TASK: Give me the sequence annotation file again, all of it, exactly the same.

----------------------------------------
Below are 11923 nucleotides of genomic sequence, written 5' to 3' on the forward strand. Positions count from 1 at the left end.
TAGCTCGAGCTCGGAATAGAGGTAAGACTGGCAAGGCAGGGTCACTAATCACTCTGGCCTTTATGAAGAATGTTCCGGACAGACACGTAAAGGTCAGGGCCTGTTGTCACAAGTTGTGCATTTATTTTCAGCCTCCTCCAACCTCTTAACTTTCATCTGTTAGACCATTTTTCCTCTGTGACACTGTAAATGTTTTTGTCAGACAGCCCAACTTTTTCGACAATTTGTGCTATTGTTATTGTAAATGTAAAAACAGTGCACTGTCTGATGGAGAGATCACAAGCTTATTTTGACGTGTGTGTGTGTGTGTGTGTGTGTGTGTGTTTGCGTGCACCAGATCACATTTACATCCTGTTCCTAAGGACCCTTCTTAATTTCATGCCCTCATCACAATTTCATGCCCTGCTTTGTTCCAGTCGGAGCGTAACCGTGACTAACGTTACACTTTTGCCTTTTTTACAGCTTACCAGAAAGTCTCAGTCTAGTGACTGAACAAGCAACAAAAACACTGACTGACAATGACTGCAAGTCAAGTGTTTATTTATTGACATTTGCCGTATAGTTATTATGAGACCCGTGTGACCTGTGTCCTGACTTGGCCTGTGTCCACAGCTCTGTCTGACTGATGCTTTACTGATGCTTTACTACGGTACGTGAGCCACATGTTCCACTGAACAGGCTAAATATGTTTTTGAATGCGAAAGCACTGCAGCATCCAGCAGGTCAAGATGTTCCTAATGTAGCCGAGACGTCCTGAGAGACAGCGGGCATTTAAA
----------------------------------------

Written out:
Below are 11923 nucleotides of genomic sequence, written 5' to 3' on the forward strand. Positions count from 1 at the left end.
TAGCTCGAGCTCGGAATAGAGGTAAGACTGGCAAGGCAGGGTCACTAATCACTCTGGCCTTTATGAAGAATGTTCCGGACAGACACGTAAAGGTCAGGGCCTGTTGTCACAAGTTGTGCATTTATTTTCAGCCTCCTCCAACCTCTTAACTTTCATCTGTTAGACCATTTTTCCTCTGTGACACTGTAAATGTTTTTGTCAGACAGCCCAACTTTTTCGACAATTTGTGCTATTGTTATTGTAAATGTAAAAACAGTGCACTGTCTGATGGAGAGATCACAAGCTTATTTTGACGTGTGTGTGTGTGTGTGTGTGTGTGTGTGTTTGCGTGCACCAGATCACATTTACATCCTGTTCCTAAGGACCCTTCTTAATTTCATGCCCTCATCACAATTTCATGCCCTGCTTTGTTCCAGTCGGAGCGTAACCGTGACTAACGTTACACTTTTGCCTTTTTTACAGCTTACCAGAAAGTCTCAGTCTAGTGACTGAACAAGCAACAAAAACACTGACTGACAATGACTGCAAGTCAAGTGTTTATTTATTGACATTTGCCGTATAGTTATTATGAGACCCGTGTGACCTGTGTCCTGACTTGGCCTGTGTCCACAGCTCTGTCTGACTGATGCTTTACTGATGCTTTACTACGGTACGTGAGCCACATGTTCCACTGAACAGGCTAAATATGTTTTTGAATGCGAAAGCACTGCAGCATCCAGCAGGTCAAGATGTTCCTAATGTAGCCGAGACGTCCTGAGAGACAGCGGGCATTTAAA